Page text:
Newsletter: Consumers would be more forgiving of data breaches if companies just came clean

Welcome to the weekly newsletter of the L.A. Times Business Section. I’m consumer columnist David Lazarus, here today with a look at data breaches.

It won’t be news to anyone that our privacy has never been at greater risk. Hardly a day goes by without word of yet another data breach or security lapse.

Last week, Facebook was caught yet again with its hand in the cookie jar. Hundreds of millions of Facebook users’ phone numbers were found in an unprotected online database, accessible to anyone who knew where to look. A number of state attorneys general announced an investigation into the company’s actions.

Does that make you angry? A recent report from the credit reporting agency Experian found that consumers would be more likely to forgive privacy incidents if they’re notified in a timely fashion.

Ninety percent of survey respondents said they’d be more forgiving of a company or organization that responded to a breach in a prompt and transparent manner. Conversely, two-thirds of respondents said they’d stop doing business with a company that dithered in the face of a security lapse.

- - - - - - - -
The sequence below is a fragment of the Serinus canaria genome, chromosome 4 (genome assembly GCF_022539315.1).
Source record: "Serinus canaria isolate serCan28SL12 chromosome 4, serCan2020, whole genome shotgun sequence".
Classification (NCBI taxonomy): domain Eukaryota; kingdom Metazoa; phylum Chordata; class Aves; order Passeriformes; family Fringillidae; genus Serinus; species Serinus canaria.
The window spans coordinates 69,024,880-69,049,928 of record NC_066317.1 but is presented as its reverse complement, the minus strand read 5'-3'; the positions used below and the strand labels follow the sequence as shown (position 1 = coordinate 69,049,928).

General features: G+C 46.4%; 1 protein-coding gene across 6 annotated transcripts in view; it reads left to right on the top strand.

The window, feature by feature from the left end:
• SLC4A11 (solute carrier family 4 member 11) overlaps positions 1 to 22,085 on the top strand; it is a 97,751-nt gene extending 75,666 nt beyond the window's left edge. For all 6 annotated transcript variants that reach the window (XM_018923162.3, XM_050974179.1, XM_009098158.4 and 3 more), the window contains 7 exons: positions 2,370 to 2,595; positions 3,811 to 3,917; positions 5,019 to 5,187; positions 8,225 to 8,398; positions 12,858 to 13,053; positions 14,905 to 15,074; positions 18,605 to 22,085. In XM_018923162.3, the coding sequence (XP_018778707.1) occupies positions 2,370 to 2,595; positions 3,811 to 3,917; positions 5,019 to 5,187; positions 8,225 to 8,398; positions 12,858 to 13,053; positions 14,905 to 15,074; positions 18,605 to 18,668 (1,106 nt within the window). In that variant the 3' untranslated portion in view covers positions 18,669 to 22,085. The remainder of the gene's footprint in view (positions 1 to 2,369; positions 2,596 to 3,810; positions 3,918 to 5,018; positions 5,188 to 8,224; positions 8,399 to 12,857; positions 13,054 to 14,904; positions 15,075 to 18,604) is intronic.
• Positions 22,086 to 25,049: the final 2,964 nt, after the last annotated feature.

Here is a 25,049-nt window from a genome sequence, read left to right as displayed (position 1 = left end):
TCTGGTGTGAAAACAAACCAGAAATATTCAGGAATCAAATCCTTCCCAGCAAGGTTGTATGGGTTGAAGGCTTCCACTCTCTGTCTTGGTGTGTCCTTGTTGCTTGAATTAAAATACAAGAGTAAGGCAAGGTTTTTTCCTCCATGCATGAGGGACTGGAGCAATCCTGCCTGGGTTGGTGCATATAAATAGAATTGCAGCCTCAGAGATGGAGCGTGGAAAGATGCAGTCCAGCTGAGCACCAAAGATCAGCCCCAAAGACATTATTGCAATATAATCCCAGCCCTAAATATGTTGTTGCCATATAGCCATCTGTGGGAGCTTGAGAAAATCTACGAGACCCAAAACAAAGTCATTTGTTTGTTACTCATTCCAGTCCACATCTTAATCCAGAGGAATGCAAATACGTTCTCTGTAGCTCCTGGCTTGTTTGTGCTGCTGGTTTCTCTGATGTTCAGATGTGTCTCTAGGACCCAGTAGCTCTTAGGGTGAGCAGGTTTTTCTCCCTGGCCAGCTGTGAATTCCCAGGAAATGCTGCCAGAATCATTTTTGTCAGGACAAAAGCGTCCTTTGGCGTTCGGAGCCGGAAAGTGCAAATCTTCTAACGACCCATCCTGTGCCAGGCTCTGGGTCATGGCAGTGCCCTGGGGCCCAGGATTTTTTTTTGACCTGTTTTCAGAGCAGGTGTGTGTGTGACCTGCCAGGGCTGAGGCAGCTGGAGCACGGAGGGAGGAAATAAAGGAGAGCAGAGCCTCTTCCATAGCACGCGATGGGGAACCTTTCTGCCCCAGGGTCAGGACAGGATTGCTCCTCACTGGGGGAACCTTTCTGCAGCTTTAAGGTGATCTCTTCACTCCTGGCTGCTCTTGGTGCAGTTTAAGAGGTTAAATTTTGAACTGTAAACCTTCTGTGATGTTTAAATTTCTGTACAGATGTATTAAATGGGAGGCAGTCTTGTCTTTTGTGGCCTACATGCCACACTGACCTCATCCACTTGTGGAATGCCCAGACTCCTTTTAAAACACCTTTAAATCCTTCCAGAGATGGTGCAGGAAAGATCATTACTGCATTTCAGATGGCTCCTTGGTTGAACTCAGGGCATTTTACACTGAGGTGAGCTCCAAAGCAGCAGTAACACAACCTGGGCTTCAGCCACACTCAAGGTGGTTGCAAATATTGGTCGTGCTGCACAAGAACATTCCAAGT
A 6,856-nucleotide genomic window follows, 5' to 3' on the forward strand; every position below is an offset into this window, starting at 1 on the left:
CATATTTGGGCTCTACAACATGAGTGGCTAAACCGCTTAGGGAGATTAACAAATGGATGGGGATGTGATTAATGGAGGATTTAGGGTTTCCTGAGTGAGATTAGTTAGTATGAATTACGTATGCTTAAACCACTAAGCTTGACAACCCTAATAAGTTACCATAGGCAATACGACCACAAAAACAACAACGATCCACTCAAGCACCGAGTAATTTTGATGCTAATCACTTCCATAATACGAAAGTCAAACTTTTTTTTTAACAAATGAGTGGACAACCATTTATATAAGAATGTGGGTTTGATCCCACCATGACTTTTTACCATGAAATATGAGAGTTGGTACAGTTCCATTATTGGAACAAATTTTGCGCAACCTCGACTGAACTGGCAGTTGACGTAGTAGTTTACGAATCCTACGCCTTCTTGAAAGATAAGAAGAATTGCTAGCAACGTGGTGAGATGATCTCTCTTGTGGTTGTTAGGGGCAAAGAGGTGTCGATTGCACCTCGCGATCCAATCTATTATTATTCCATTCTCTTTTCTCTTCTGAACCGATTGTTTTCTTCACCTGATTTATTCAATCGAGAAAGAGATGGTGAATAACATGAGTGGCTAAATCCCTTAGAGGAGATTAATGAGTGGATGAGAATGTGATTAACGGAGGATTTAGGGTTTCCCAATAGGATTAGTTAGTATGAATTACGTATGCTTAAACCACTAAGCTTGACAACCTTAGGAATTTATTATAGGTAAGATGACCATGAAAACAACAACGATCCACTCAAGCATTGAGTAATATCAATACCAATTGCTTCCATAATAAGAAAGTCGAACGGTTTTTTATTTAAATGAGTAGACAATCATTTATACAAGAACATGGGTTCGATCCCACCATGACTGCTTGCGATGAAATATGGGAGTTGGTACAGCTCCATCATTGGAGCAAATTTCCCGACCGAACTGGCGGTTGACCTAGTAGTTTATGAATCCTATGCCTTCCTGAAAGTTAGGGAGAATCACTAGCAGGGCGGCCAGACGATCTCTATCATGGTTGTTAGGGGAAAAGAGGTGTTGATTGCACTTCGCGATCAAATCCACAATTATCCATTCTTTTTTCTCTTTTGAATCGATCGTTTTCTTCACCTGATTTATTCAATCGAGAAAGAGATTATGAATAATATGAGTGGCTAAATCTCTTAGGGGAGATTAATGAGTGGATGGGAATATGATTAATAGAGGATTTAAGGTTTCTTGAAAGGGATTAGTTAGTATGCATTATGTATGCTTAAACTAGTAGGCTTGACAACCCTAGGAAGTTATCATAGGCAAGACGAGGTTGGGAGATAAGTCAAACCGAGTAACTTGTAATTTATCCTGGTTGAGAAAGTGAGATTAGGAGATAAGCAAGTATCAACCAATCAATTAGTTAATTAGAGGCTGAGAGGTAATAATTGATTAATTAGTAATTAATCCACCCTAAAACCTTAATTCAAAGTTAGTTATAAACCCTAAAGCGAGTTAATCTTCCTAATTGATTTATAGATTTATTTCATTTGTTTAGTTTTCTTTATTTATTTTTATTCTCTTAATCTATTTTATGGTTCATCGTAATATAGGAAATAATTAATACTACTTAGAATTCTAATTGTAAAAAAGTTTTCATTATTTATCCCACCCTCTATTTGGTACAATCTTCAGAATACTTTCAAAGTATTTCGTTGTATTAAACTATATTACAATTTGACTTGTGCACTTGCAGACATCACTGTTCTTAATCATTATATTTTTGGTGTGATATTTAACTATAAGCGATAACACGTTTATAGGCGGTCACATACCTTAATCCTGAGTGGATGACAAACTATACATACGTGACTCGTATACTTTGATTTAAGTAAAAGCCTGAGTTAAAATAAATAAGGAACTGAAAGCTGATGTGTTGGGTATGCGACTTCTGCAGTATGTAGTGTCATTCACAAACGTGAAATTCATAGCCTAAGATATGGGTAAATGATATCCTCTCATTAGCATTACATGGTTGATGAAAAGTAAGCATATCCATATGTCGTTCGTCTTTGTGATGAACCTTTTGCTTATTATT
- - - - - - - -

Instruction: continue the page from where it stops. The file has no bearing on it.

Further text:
This is understandable. Consumers are justifiably wary of businesses that insist they take people’s privacy seriously and then are shocked, shocked to discover that their systems were vulnerable to hackers.

A California law set to take effect in January will allow state residents to find out what kinds of information a business has collected. The Consumer Privacy Act also permits customers to request that a company delete any personal information it holds.

Source: LA Times

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